While the industry is insisting on new subsidies and streamlined leases, many companies are already sitting on thousands of undrilled leases and enjoying the highest profits companies have seen in nearly a decade. Due to our country’s outdated oil and gas leasing system, nearly half of the 22.1 million actively leased acres on federal, tribal, and split-estate lands are currently sitting idle, generating hardly any income for taxpayers, and preventing other beneficial use of the land. The federal royalty rate has not been updated in over 100 years and has caused federal taxpayers to lose billions of dollars from oil and gas leases. What’s more, many oil and gas wells on these lands are already insufficiently bonded, and new wells permitted under our current system are likely to leave taxpayers with the cost of cleaning them up. In these times of high demand, you would think that companies would be drilling more oil, but many companies are reluctant to scale up production further due to increased financial industry pressures, lack of workers, and simply enjoying cash flow from rising oil prices. In fact, influential oil and gas players like Pioneer Natural Resources, CoDevon Energy Corp., and Continental Resources Inc. recently pledged to limit their 2022 production. Pioneer’s CEO, Scott Sheffield recently told Bloomberg News, “Whether it’s $150 oil, $200 oil, or $100 oil, we’re not going to change our growth plans.’’ Other oil giants like Exxon Mobil and Chevron announced they plan to increase production immediately but warned that we wouldn’t see that oil at the pump anytime soon.

Oil drilled today isn’t on the market tomorrow 

Putin’s war against Ukraine is happening right now, and any development of new oil and gas infrastructure to increase production will not be completed in time to have any effect on this current crisis. “If someone starts drilling oil wells today, the increased supply might be 6 months, 12 months, even years away,” said Pavel Molchanov, an analyst at Raymond James in an interview with CNN. Hiring workers, setting up the rig, drilling, extracting, shipping, refining, more shipping, and retail all take time.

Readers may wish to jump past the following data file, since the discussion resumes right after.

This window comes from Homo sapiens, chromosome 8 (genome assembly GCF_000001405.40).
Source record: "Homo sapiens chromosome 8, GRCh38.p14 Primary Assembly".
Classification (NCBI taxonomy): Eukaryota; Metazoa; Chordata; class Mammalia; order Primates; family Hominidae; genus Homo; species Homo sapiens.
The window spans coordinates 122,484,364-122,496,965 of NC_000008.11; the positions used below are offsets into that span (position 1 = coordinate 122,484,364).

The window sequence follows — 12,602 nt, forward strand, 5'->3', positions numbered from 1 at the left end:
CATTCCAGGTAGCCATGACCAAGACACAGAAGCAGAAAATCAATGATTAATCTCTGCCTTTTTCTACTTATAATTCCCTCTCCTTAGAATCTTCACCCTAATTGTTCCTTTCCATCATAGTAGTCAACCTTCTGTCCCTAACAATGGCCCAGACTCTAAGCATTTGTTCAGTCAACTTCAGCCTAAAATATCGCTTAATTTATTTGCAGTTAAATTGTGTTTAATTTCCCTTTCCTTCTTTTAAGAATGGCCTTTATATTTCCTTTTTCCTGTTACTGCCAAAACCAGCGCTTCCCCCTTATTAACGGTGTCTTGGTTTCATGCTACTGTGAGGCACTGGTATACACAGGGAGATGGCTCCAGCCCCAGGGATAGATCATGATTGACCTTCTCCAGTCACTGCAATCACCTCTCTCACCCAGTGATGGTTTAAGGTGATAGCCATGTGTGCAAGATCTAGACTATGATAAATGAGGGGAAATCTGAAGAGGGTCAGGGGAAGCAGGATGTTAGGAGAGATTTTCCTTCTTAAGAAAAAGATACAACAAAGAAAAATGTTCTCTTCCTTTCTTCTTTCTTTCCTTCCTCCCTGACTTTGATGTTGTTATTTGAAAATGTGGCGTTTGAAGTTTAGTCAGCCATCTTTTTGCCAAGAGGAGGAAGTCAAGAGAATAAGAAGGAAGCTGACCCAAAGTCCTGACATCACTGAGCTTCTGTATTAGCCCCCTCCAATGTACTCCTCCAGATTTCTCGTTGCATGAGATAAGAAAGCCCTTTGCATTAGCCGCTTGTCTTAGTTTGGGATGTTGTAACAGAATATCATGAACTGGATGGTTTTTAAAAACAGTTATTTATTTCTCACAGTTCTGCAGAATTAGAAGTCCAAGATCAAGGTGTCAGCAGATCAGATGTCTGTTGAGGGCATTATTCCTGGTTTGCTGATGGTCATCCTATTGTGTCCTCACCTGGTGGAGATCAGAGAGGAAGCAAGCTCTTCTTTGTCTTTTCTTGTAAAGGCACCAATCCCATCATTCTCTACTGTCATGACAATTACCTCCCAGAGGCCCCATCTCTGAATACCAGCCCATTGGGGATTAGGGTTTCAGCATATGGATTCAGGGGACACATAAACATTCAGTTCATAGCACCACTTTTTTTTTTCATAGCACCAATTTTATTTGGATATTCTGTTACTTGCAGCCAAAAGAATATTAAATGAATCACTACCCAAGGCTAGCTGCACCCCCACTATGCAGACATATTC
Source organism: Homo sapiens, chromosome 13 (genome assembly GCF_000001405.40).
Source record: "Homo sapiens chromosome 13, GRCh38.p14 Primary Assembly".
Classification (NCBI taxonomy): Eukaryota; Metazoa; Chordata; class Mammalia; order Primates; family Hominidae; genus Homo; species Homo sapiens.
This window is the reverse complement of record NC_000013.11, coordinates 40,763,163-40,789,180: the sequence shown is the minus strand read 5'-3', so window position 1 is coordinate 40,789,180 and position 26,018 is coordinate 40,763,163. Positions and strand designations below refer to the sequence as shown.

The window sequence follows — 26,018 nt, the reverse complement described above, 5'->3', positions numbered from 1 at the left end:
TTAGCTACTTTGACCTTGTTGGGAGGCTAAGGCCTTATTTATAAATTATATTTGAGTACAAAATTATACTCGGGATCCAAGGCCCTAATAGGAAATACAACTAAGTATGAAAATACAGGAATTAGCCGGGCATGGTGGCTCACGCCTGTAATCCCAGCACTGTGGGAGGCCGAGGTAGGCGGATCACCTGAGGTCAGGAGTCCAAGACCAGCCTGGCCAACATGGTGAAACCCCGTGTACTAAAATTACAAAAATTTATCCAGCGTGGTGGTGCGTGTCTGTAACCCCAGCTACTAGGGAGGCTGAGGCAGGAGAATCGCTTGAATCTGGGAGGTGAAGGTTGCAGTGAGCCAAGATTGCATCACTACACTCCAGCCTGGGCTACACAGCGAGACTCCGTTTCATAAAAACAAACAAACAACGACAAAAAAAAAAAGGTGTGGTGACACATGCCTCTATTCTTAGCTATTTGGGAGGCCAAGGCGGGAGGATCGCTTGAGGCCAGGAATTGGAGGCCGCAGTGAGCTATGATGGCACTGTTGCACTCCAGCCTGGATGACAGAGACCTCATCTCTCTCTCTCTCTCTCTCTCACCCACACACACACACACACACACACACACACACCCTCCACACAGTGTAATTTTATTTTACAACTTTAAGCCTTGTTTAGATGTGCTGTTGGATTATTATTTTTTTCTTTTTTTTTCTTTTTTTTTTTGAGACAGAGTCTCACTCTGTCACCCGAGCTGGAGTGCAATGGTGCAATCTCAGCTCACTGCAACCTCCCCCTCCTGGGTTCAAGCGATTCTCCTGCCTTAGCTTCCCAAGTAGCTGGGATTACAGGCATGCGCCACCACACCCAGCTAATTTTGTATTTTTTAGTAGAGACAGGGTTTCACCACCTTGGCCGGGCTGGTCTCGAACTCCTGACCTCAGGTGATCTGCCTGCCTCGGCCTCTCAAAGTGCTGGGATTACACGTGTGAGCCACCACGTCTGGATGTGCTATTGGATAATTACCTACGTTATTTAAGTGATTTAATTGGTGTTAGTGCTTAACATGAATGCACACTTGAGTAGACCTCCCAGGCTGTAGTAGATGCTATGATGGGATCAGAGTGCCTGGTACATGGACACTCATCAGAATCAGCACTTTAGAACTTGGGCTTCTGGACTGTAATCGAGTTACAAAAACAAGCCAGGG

Additionally, U.S oil and gas production is just one cog in the gears that drive the global oil and gas market. Over half of the world’s oil supplies are controlled by OPEC Plus, a group of 23 oil-rich nations, led by Saudi Arabia and Russia, which does not include the United States. OPEC Plus has a huge amount of control over global oil production and prices. Less than a week after Russia’s invasion of Ukraine, OPEC Plus producers decided to keep oil prices high by maintaining a modest increase in oil production. Expanded U.S production cannot make up the difference.

The U.S. can’t and shouldn’t export more fossil fuels

There’s a misunderstanding about our capacity to export more oil and gas to other countries to lessen dependence on Russian products. Many don’t realize that the oil tankers used to transport oil around the globe are essentially full. Likewise, while one new export terminal opened in Louisiana this year, European terminals have limited capacity to absorb any extra supply. Increased investment in fossil fuel infrastructure isn’t a real solution as it will take years to build and would leave the United States and the global community even more dependent on volatile fossil fuel markets as keystones to their economies.  

“As long as domestic and international energy markets depend upon oil and gas, Russia and other bad actors will be able to weaponize their exports.”

As long as domestic and international energy markets depend upon oil and gas, Russia and other bad actors will be able to weaponize their exports. By exporting more American oil and gas to Europe, we would further entrench infrastructure and investment in volatile fossil fuels, risking stranded assets and energy insecurity. If we’re going to make long-term energy infrastructure investments, they should prioritize technology that will decrease the global economy’s over-reliance on fossil fuels. The best way to lower energy prices and break from this vicious cycle over the long term is through investments in renewable energy, weatherization and other efficiency measures, and public transportation. 

We know that increased fossil fuel consumption will only exacerbate the climate crisis, further damage a broken oil and gas system, increase the number of orphaned wells across the country, and escalate national security risks. We should follow the example of our European allies and invest in efficiency, solar, and wind, to build a reliable energy sector independent of petrol-state influence. In the short term, our leaders in Congress should focus on financial support for the victims of this war and work to wean the private sector off public minerals. As rural western Americans, as landowners, consumers, neighbors, and advocates, we call on our leaders to focus on real solutions.